According to the documentation, if I start my PowerCLI, it will run my _Custom.ps1 script from the location you mentioned – C:\Program Files (x86)\VMware\Infrastructure\PowerCLI\Scripts but in practice, when I used Process Monitor ( it never at this location for script with _Custom.ps1 name. The only location it is looking for a script with that name is C:\Program Files (x86)\VMware\Infrastructure\PowerCLI\Modules\VMware.VimAutomation.Sdk but when I move the script there it doesn’t work as the modules are not yet loaded.
        The issue above is applicable for Windows 7.

        1. Nasco, did you ever get this working? I am having the same issue as you, and I use the _Custom file for the same reason as you too.

          Alan, have you heard of other people running into this same issue?

          1. Hi Ray,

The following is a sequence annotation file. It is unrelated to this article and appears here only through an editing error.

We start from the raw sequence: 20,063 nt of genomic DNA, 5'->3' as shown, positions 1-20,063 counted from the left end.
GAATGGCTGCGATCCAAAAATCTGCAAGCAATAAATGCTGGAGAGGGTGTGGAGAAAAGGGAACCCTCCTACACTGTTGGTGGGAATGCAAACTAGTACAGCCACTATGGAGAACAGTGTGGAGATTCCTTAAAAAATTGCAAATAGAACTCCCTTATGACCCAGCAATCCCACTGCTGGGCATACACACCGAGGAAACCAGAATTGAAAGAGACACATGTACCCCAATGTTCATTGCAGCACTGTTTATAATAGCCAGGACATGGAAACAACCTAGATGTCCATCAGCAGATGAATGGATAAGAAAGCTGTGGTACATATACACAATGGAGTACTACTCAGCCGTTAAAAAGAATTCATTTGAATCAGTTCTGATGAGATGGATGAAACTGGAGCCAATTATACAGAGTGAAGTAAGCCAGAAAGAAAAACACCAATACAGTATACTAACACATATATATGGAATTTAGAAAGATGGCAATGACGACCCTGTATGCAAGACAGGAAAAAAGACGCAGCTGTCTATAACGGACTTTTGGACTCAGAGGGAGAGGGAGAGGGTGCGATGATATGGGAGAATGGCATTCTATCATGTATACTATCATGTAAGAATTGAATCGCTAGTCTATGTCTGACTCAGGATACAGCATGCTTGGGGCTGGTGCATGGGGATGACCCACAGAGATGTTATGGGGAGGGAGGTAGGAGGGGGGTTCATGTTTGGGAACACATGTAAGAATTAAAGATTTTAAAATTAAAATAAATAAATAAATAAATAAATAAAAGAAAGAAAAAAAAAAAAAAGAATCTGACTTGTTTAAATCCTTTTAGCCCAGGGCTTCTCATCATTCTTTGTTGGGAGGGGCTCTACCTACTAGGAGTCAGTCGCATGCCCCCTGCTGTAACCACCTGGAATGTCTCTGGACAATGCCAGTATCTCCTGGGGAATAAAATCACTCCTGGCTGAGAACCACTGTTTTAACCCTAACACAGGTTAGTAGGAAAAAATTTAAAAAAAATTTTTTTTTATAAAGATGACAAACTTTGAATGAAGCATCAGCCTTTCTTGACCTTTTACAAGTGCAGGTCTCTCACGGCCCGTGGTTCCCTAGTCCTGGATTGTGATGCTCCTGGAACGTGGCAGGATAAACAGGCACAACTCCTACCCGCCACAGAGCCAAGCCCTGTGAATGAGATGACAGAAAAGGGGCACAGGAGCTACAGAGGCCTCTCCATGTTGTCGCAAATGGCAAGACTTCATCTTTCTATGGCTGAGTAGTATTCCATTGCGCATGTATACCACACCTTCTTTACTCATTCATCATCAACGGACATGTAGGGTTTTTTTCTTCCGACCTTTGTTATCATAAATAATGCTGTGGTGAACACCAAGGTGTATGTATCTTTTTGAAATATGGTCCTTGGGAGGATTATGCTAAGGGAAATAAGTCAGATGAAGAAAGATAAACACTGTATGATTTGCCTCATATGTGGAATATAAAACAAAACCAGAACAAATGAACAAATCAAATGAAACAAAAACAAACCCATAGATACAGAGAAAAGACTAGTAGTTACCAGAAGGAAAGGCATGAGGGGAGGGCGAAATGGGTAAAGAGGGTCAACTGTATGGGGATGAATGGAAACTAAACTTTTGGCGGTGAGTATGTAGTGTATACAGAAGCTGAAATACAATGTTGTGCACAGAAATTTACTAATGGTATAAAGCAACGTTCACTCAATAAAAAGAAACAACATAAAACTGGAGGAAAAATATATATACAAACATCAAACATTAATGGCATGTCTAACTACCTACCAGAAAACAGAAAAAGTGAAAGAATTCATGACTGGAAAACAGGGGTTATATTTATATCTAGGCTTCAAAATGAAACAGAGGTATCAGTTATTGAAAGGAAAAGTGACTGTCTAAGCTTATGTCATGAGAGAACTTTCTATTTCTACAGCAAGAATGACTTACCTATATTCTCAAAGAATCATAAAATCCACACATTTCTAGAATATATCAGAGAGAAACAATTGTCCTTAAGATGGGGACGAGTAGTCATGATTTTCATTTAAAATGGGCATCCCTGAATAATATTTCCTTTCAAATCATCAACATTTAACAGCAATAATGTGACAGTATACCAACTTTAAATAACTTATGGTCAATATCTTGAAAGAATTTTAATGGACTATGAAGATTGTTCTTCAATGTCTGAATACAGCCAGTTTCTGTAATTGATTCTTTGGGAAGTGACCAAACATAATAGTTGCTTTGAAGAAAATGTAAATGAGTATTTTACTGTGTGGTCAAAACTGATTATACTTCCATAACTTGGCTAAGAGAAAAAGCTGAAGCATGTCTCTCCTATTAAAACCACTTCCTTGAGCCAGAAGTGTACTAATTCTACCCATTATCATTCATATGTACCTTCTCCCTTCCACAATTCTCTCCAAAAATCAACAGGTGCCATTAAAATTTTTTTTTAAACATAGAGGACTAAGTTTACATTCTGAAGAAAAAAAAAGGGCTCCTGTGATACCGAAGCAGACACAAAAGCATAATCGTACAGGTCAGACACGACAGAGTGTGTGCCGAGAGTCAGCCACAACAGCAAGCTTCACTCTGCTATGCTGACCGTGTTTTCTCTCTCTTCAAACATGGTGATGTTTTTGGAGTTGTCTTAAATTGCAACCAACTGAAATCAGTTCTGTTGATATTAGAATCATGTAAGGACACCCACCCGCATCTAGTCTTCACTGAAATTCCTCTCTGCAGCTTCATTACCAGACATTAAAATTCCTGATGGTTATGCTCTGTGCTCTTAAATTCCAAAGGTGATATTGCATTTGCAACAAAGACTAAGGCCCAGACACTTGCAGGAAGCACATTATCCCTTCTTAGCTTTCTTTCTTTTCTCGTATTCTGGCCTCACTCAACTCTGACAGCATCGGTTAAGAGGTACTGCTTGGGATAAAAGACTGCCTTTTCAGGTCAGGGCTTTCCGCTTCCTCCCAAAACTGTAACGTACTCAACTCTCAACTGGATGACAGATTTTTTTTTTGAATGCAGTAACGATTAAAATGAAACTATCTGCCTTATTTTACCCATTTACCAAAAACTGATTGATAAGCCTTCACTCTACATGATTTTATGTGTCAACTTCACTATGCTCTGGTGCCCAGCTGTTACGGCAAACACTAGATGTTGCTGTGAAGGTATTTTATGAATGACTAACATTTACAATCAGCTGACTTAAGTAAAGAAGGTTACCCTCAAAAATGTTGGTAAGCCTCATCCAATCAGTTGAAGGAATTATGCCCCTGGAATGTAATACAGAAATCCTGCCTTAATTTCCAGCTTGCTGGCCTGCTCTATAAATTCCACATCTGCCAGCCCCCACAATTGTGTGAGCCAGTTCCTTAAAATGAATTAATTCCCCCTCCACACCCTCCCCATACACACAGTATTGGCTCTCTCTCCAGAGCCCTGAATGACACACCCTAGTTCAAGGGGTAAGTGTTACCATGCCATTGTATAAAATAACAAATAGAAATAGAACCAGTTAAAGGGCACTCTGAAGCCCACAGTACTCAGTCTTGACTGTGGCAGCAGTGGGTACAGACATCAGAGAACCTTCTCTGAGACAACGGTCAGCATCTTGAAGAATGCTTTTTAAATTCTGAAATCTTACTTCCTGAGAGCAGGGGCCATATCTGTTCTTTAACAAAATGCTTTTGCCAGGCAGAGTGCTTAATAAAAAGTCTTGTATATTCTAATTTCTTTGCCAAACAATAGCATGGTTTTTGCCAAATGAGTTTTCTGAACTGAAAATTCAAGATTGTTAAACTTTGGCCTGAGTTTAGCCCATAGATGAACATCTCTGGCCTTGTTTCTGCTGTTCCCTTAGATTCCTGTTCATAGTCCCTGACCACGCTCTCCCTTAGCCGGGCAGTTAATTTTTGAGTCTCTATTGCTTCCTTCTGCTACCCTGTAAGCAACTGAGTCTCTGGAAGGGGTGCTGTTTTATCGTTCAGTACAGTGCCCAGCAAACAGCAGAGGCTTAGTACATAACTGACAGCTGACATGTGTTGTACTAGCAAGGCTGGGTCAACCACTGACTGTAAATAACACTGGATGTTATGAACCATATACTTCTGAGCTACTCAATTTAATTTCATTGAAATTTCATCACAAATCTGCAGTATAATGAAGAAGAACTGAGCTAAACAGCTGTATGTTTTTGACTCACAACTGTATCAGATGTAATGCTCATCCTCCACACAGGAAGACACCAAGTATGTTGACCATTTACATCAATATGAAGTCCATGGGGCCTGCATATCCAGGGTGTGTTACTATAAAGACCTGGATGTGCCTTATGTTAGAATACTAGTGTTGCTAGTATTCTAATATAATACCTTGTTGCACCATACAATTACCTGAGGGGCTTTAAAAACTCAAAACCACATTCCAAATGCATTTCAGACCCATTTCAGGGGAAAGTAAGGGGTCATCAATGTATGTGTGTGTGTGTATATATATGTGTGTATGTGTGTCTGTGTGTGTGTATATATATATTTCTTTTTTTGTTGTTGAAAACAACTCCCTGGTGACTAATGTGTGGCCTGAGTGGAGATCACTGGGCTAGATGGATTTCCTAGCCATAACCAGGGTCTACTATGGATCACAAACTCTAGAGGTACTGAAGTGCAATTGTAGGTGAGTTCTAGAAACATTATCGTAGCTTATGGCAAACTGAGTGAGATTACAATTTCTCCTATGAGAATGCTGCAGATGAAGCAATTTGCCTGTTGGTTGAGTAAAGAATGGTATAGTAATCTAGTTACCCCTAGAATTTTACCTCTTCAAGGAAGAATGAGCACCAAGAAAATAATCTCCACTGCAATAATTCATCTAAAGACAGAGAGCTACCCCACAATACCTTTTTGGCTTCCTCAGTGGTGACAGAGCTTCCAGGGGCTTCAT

I haven’t had any feedback from VMware :-(.
            As wokraround I have created script with my custom commands and run it manually every time when I start PowerCLI.
            Hopefully, it will be fixed in the next release…….


  2. Wow, this is such a big improvement in VMware PowerCLI 6.5 R1 release . Finally PowerShell snapins has gone. VMware PowerCLI moving over to be completely modules is a huge accomplishment in this newest release. Thanks for sharing this good news .I have really enjoyed your article. Now I am thinking to upgrade our PowerCLI . Thanks for sharing the download link of PowerCLI 6.5 Release 1 .

  3. Hi, guys.
    Thanks for new PowerCLI 6.5 R1 release.

    I want to share next tiny script block for importing PowerCLI Modules (should be backward compatible with previous PowerCLI versions where snap-ins were available):
    #Import VMware PowerShell snap-ins or modules to the current session
    Write-Verbose -Message “Importing VMware automatation snap-in” -Verbose
    $VmwareAutoSnap=Get-PSSnapin -Name VM* -Registered -ErrorVariable +err_snap -ErrorAction SilentlyContinue
    if (!$err_snap)
    $VmwareAutoSnap|Add-PSSnapin -ErrorAction Stop
    else {
    Write-Verbose -Message “VMware automatation snap-ins were not registered (probably PowerCLI was not installed) or you have PowerCLI version 6.5R1 and later installed (where only Modules are available).” -Verbose